Photos - Sparta - October 8, 2002, Newport Music Hall, Columbus, OH
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Review
They were good as At The Drive-In. They are even better as Sparta. Hailing from El Paso, Texas, these not-so Southern rockers took the stage at the Newport Music Hall with a chip on their shoulder and an amphitheater tour with Weezer under their belt.

Although the crowd wasn’t enormous, there were definitely more than a few there to enjoy this show. Guitarist and lead singer Jim Ward has a definitive stage presence without demanding anything. Just the attitude, strong voice and stern stance behind the mike give him an aura of control, while guitarist Paul Hinojos produces the excitement and energy. But the rhythm section of bassist Matt Miller and drummer Tony Hajjar are what really makes Sparta work. Without these two, the beat and boom of the music would be missing, and no aura or energy can make up for a lack of timing and strong backbeats.

Back in the summer, Hajjar told emuse-ic that the one thing he liked about Sparta was they do what they want. They are rock, punk, pop and just about anything else you can think of. But without the freedom from Dreamworks Records, who knows where this band would be. Another Blink 182 perhaps? Another Green Day? Maybe. But Sparta stands alone in a world filling with clones.

Just from the first two songs off of Wiretap Scars prove Sparta have a great club punk sound mixed with large mass appeal. The first track, “Cut Your Ribbon” shows some punk roots but is really more along the lines of small club, local band underground rock. That sound really comes out during “Air.” Ward’s voice has a crackle, gargle and rhythm that mold together like a good 7-year-old on a rainy day and a handful of Play-Do.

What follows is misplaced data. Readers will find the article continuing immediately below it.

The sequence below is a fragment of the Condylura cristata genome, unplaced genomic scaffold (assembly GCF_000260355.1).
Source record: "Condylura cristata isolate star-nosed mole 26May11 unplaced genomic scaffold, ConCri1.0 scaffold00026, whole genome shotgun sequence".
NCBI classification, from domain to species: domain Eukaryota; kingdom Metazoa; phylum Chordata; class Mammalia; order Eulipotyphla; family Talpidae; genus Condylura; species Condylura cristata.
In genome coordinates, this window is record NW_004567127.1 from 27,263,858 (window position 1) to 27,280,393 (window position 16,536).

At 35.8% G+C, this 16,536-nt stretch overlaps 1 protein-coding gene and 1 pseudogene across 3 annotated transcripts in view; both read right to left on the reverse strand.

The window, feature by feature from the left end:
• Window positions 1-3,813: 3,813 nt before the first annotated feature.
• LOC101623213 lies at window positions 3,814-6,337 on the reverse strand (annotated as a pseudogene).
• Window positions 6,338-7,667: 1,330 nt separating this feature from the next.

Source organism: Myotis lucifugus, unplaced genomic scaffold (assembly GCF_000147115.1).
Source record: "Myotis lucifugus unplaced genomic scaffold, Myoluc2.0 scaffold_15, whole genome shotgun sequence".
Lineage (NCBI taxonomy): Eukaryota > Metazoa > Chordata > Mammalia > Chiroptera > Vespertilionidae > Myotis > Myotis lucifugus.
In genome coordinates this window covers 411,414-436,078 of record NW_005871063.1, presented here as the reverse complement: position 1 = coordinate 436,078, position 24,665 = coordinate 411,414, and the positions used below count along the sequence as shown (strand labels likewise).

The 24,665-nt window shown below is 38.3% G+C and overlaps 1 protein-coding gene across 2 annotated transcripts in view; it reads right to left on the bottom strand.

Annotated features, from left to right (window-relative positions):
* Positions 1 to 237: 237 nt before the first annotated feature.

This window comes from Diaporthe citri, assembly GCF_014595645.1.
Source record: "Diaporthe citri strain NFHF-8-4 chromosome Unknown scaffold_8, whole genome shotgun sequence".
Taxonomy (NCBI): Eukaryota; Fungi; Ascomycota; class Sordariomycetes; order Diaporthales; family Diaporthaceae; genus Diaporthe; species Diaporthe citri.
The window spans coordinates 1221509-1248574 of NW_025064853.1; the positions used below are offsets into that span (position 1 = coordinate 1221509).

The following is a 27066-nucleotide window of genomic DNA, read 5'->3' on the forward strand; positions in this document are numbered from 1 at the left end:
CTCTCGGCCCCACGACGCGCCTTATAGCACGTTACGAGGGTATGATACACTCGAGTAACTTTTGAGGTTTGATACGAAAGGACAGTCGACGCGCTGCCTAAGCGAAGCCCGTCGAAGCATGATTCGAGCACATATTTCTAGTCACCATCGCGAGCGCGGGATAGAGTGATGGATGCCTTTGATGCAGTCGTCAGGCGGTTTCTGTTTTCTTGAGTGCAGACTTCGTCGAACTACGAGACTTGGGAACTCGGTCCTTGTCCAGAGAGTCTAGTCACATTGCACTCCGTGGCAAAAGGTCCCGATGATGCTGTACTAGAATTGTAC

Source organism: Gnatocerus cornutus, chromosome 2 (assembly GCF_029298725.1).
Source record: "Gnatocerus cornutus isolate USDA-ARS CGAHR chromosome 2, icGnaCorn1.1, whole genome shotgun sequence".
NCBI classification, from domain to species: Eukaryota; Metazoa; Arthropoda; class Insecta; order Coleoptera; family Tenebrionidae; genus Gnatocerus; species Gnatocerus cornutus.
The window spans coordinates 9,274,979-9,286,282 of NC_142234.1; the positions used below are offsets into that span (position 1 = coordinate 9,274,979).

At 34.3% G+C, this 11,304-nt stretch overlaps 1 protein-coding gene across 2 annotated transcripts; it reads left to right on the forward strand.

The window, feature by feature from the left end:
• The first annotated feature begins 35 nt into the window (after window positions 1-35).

Unfortunately for those in Columbus, Sparta is not being played on any radio with consistency, and that is a shame. Sparta has a sound that both younger rejects can get into and older music fans can appreciate. There is a definite radio-friendly sound to their music, but at the same time, Sparta keeps the air of underground and the element of anti-commercial within their grasp.

For those who were at the Newport that night, they got to see a great showing of music. Sparta will not blow anyone away with a great stage performance. In fact, they play with low light and dark corners to hide in. But the music filled the music hall like biting on a soft chocolate ice cream cone. Shockingly sweet, but leaving in its wake a headache. But like the ice cream, the sound won out and the pain goes away, leaving behind a pleasant taste to the pallet.

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